Byline: I.A. Rehman
LAST week's Supreme Court verdict has laid down the urgently needed guidelines on the applicability or otherwise of the antiterrorism law and asked parliament to make some essential changes to it. The judgement also offers much food for thought to jurists, students of law and civil society who interpret the rule of law as a rational, just and humanitarian dispensation.
The issue before the court was whether the Anti-Terrorism Act (ATA) was rightly being invoked.
The landmark judgement begins with a fairly comprehensive account of terrorist movements and activities across the globe from 2 BC to the 1990s, launched to secure political, ideological or religious objectives. Students of terrorism will find it useful. The court then refers approvingly to Prof David Rapoport's theory of four waves of terrorist movements, to emphasise the point that terrorists' goals have been changing with time. An extract from Yuval Noah Harari's 21 Lessons for the 21st Century follows, which reassures us that the people can defeat terrorists if they do not overreact to the theatre of terrorism and offer a balanced response.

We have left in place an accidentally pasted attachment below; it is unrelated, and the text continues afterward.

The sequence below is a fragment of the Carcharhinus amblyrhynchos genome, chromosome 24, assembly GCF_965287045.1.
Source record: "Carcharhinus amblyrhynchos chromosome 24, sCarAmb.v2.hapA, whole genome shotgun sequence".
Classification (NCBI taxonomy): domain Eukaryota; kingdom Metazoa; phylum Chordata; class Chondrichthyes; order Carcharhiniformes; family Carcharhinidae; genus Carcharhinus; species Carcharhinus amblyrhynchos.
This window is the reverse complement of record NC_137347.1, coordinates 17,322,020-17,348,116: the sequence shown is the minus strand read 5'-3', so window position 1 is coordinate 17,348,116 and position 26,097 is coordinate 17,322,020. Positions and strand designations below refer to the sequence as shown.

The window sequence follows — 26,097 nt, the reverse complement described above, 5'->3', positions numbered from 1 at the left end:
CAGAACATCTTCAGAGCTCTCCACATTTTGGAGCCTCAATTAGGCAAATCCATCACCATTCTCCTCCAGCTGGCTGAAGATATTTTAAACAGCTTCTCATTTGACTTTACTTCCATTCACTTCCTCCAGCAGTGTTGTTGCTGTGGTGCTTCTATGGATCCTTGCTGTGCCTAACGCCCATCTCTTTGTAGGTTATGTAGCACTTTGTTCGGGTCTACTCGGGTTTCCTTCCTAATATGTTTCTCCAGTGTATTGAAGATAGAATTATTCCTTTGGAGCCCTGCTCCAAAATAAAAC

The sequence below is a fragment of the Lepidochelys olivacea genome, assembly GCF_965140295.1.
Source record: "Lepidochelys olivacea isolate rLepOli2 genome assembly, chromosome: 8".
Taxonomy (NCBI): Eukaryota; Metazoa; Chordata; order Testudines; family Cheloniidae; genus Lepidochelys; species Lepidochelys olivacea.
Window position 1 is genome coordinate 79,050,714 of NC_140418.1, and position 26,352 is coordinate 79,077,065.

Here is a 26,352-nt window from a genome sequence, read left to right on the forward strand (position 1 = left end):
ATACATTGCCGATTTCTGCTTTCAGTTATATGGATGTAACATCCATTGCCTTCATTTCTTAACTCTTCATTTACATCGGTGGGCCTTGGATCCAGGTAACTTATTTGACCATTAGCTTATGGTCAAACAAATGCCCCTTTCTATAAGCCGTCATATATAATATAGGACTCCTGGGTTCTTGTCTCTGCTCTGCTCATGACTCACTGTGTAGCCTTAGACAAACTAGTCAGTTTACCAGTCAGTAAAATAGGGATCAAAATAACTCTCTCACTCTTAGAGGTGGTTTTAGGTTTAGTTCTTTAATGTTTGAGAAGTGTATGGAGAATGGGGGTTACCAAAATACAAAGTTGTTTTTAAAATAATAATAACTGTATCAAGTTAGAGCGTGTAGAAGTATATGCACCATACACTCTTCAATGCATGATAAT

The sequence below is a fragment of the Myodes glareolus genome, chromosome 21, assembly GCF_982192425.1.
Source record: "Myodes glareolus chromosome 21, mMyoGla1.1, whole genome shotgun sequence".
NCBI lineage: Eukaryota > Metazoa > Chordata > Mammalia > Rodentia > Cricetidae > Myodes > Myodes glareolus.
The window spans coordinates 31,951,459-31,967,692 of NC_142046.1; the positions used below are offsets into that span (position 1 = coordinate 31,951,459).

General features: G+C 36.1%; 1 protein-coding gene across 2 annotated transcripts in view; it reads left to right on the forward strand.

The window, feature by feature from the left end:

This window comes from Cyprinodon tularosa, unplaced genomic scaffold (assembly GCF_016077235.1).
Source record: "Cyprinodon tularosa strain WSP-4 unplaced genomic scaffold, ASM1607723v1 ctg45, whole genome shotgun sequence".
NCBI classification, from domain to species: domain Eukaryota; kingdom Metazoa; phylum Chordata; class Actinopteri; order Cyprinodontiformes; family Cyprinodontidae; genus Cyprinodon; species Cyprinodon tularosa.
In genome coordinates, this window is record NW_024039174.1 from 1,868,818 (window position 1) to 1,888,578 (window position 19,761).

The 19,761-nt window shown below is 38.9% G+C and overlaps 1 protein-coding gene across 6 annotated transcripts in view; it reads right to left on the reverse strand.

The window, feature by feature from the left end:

While discussing the various interpretations of the ATA by different courts and its application in cases that do not qualify as terrorism, the court recalls a Lahore High Court judgement by Justice Asif Saeed Khosa which deals with the same subject. An analysis of 40 cases decided by the Supreme Court between 1998 and 2018 shows these cases did not fall within the revised definition of terrorism but were all treated as cases of terrorist acts or terrorism on the basis of presumption and speculation about the effect of the relevant actions. These cases, decided at the apex court level, offer a measure of the wrong application of the ATA which could be taken as misuse of the law by the police officers who drew up the charges.
The judgement promises a reduction in the misuse of the ATA by a predatory executive.
The court's conclusion and direction that all actions must be judged by the objective as defined in the ATA - that an action, however grave, gruesome or horrifying, cannot be termed as terrorism if it is not committed with the design and purpose as mentioned in the law itself, and that actions taken in furtherance of personal enmity or private vendetta cannot be described as terrorism -should prevent wrongful application of the ATA.
The court has suggested that the definition of terrorism in the ATA may be made simpler...